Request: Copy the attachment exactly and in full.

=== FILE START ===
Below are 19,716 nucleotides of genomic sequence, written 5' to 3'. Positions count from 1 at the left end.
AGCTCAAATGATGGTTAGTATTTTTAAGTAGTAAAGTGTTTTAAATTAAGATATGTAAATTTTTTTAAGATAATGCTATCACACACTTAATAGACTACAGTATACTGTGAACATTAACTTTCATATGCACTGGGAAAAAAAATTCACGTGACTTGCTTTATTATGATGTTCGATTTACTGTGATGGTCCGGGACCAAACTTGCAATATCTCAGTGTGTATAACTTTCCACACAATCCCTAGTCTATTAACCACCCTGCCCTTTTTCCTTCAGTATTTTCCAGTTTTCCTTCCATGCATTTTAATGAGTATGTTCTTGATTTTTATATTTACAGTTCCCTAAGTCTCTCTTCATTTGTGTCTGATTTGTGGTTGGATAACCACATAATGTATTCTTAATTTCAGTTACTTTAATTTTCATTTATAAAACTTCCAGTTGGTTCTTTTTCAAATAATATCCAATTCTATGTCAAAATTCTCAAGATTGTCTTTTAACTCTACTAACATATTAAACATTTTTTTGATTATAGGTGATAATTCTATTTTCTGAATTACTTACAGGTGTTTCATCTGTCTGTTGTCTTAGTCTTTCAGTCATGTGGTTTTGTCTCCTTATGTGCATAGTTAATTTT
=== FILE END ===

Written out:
Below are 19,716 nucleotides of genomic sequence, written 5' to 3'. Positions count from 1 at the left end.
AGCTCAAATGATGGTTAGTATTTTTAAGTAGTAAAGTGTTTTAAATTAAGATATGTAAATTTTTTTAAGATAATGCTATCACACACTTAATAGACTACAGTATACTGTGAACATTAACTTTCATATGCACTGGGAAAAAAAATTCACGTGACTTGCTTTATTATGATGTTCGATTTACTGTGATGGTCCGGGACCAAACTTGCAATATCTCAGTGTGTATAACTTTCCACACAATCCCTAGTCTATTAACCACCCTGCCCTTTTTCCTTCAGTATTTTCCAGTTTTCCTTCCATGCATTTTAATGAGTATGTTCTTGATTTTTATATTTACAGTTCCCTAAGTCTCTCTTCATTTGTGTCTGATTTGTGGTTGGATAACCACATAATGTATTCTTAATTTCAGTTACTTTAATTTTCATTTATAAAACTTCCAGTTGGTTCTTTTTCAAATAATATCCAATTCTATGTCAAAATTCTCAAGATTGTCTTTTAACTCTACTAACATATTAAACATTTTTTTGATTATAGGTGATAATTCTATTTTCTGAATTACTTACAGGTGTTTCATCTGTCTGTTGTCTTAGTCTTTCAGTCATGTGGTTTTGTCTCCTTATGTGCATAGTTAATTTT